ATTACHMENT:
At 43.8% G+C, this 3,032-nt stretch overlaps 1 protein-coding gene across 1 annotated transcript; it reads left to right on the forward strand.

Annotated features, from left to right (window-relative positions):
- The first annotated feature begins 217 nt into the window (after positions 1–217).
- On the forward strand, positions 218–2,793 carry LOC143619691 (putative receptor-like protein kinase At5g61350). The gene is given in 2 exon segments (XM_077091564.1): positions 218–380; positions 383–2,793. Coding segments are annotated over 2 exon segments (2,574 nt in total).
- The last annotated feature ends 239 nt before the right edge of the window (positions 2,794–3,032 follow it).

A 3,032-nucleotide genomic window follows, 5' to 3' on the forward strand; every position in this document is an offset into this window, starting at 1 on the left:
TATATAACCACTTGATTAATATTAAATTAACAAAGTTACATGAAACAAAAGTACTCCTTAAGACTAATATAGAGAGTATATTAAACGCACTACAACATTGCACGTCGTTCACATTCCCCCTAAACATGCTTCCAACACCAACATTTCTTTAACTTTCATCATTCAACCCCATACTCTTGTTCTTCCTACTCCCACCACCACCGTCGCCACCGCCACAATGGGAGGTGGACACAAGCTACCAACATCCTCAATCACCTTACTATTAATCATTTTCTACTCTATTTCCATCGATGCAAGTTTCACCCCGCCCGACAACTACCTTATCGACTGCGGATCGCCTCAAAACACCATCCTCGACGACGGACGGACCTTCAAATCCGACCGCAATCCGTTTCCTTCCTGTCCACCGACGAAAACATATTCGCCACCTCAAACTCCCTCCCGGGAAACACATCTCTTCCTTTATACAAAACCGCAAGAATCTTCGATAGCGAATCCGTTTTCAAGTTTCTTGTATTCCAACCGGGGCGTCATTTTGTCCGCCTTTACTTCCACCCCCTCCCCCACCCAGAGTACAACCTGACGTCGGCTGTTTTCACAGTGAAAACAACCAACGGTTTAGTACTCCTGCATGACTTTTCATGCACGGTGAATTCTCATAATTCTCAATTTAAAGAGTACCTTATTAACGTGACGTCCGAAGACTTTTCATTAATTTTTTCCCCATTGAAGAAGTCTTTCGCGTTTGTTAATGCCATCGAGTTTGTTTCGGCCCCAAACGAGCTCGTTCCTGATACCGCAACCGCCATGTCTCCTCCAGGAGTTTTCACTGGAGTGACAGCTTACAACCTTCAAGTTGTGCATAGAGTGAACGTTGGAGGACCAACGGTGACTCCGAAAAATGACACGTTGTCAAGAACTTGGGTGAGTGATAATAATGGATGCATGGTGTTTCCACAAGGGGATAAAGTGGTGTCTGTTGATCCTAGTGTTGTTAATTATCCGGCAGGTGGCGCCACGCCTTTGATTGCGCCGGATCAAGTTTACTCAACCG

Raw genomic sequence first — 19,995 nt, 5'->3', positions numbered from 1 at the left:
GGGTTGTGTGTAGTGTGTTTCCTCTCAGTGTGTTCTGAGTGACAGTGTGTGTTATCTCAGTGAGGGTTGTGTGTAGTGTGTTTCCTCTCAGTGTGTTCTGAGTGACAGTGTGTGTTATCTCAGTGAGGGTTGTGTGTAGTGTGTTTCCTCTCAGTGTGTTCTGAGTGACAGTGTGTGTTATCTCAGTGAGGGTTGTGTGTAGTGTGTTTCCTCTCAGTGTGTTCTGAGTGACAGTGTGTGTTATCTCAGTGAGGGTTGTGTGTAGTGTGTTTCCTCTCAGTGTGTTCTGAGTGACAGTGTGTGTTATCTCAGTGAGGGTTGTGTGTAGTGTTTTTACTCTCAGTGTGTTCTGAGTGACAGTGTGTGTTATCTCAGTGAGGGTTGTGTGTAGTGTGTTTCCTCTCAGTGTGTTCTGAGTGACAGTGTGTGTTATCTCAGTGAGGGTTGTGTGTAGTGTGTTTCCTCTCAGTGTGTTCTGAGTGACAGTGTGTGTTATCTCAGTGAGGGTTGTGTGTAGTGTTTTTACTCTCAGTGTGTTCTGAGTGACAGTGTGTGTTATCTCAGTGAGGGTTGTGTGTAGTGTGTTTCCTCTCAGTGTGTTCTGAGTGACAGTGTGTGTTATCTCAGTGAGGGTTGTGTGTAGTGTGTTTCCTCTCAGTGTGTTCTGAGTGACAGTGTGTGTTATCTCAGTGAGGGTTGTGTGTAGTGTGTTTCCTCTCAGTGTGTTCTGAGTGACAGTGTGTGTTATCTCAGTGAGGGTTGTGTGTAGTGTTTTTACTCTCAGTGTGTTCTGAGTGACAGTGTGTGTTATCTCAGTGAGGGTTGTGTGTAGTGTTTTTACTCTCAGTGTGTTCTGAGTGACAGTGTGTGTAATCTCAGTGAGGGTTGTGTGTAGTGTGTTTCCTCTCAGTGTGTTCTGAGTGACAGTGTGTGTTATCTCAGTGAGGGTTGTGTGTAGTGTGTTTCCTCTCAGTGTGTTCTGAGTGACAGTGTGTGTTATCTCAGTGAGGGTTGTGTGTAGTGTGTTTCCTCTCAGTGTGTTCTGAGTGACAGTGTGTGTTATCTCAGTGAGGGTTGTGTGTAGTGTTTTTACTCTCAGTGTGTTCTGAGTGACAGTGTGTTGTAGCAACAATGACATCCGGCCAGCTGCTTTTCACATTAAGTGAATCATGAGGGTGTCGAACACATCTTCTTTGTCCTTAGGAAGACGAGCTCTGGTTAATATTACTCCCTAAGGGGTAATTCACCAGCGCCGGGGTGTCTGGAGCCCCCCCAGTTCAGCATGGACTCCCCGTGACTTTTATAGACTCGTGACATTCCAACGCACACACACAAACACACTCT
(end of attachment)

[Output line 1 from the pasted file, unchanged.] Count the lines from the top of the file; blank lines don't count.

At 43.8% G+C, this 3,032-nt stretch overlaps 1 protein-coding gene across 1 annotated transcript; it reads left to right on the forward strand.